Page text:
Seth Godin's 4 Early Career Mistakes That All Students Should Avoid

JP Michel
You might know Seth Godin as a best-selling author, world-famous blogger and professional speaker.

He's also a master at seeing what others don't see.

For students, the ability to see clearly is crucial to early career success. According to Seth, here are four mistakes that all prevent students from seeing clearly that sabotage their success.

Mistake #1: Applying the rules of school to the world of work.

Too often, students think their future will be like their life in school.

Students are used to being picked, sorted, graded, promoted, reviewed, referenced.

At school, if you did what you were told, you'd be fine.
At work, students need to create their own map. They need to act without permission. And they need to discover how to be indispensable.

The rules at work are completely different from the rules at school.

Learning these new rules helps students create autonomy, competence, and achievement.

“It’s clearly more fun to make the rules than to follow them.” -Seth Godin

Mistake #2: Business is a selfish scam.

Without exposure to the world of work, students might believe that businesses are corrupted, self-interested pursuits.

Sometimes they are, but only if you let them.

Students have an opportunity to reinvent the world. They will write the new rules of the game, including what's expected of businesses in the 21st century. This is both a responsibility and a privilege.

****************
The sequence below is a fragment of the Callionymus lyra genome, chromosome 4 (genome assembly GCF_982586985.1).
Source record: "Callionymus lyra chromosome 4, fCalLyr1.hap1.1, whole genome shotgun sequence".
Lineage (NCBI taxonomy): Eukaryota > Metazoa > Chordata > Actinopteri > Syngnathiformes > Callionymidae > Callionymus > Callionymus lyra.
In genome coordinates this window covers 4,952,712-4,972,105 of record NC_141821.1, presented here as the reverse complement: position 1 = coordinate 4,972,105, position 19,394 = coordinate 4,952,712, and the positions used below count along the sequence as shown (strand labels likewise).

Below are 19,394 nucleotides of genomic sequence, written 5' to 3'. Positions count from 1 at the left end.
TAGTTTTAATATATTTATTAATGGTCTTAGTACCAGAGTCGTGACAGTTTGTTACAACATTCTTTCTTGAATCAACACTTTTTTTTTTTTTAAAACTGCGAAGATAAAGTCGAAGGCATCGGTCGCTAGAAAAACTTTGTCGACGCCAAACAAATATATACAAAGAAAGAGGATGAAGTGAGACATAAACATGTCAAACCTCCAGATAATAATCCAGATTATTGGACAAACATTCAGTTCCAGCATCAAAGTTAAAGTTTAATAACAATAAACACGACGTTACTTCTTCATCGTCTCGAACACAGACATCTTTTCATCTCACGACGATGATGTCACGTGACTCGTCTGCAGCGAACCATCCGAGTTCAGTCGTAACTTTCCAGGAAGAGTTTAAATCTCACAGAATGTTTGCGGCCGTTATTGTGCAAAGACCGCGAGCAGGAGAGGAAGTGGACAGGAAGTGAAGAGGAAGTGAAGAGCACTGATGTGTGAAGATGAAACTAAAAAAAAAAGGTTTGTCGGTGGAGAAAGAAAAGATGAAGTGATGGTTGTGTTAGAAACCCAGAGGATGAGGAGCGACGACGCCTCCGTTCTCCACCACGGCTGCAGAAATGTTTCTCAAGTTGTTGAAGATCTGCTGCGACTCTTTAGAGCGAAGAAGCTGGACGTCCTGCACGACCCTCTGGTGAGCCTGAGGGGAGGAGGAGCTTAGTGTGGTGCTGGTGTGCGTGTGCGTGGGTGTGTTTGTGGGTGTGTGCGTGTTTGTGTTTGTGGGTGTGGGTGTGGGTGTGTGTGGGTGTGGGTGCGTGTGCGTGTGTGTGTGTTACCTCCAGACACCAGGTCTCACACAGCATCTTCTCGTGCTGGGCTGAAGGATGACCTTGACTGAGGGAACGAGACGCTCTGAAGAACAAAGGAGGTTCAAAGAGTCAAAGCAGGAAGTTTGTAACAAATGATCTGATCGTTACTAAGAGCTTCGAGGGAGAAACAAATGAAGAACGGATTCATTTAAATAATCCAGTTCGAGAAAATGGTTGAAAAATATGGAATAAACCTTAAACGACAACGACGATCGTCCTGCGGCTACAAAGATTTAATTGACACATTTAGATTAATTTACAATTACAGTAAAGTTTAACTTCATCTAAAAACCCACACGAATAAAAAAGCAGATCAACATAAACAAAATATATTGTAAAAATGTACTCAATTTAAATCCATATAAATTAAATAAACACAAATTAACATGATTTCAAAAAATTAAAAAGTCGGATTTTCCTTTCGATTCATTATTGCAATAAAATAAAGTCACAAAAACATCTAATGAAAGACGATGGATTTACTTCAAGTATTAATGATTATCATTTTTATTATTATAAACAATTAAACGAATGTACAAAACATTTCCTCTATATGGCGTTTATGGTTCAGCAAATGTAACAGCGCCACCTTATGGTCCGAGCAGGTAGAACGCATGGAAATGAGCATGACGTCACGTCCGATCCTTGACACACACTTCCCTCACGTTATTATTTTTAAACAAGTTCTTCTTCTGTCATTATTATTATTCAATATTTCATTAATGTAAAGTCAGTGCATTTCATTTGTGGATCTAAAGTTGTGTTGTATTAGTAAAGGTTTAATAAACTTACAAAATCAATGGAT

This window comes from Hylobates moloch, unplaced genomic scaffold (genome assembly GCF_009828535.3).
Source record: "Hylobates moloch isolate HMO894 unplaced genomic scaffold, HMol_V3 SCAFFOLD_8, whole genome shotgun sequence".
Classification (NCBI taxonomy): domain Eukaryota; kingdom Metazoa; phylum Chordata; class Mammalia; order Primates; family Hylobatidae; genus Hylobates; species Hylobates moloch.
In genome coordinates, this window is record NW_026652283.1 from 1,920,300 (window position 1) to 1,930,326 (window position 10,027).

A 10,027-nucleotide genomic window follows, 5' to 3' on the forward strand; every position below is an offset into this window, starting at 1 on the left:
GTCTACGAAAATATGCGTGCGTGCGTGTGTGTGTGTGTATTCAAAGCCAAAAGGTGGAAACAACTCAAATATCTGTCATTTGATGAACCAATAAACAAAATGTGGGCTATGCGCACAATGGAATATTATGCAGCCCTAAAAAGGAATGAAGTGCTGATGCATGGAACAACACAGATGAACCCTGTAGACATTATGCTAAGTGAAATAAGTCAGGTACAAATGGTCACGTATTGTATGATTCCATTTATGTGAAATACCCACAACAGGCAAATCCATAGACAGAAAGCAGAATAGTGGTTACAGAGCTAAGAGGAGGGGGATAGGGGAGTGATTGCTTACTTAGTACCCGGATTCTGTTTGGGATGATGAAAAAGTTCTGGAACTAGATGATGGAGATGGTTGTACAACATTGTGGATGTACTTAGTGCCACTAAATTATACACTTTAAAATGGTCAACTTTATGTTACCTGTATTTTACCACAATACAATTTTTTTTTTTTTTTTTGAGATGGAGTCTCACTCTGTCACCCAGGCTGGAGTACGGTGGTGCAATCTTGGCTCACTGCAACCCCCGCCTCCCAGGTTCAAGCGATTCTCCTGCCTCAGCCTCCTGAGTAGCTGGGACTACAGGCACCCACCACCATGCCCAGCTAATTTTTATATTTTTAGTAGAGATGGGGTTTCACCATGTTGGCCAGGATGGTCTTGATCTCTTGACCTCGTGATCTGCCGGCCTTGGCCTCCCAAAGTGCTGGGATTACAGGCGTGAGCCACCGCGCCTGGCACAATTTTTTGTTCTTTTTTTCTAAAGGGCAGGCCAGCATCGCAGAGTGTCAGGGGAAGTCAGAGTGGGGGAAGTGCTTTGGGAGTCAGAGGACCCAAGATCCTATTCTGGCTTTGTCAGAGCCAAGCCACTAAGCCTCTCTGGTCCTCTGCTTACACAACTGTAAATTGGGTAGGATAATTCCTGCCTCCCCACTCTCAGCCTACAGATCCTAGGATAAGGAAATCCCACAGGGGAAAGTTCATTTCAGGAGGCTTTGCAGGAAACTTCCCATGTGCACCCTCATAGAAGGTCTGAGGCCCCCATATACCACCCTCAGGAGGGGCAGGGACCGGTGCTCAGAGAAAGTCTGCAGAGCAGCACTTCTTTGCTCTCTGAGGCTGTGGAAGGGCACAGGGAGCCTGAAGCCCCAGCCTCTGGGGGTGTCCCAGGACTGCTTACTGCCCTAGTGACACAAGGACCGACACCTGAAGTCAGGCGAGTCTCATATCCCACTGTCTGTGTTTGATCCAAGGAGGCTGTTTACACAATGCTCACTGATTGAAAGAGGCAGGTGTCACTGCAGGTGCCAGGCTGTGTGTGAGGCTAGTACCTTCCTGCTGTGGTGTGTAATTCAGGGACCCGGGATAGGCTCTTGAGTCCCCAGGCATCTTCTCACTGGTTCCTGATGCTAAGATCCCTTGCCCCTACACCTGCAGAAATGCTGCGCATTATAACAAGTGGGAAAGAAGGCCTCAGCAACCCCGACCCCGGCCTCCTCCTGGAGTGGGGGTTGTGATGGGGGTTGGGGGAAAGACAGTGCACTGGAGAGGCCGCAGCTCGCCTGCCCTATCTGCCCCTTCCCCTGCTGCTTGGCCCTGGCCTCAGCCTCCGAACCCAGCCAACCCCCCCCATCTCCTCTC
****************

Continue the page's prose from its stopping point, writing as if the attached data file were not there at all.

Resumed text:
"A great way to give thanks for the privileges we've got is to do important work." -Seth Godin

Mistake #3: Give up if you don't succeed

Fear of failure leaves many students trapped.

If we aren't successful immediately, we believe we should quit. So instead of persevering, we keep looking for the next thing.

Success is not created without overcoming obstacles.

Learning skills takes time, and failure is an essential part of the learning process.

“If failure is not an option, then neither is success.” -Seth Godin

Mistake #4: Seeking early career success

The status quo means pursuing traditional metrics of success.

Most people want to impress others with their job title or their pay.

This leads to a disconnect from what really drives success: learning.

At the start of their careers, students should focus on what they learn, who they can help and what habits and skills they can develop.

"Create something that is so good people can’t sleep without talking about you." -Seth Godin

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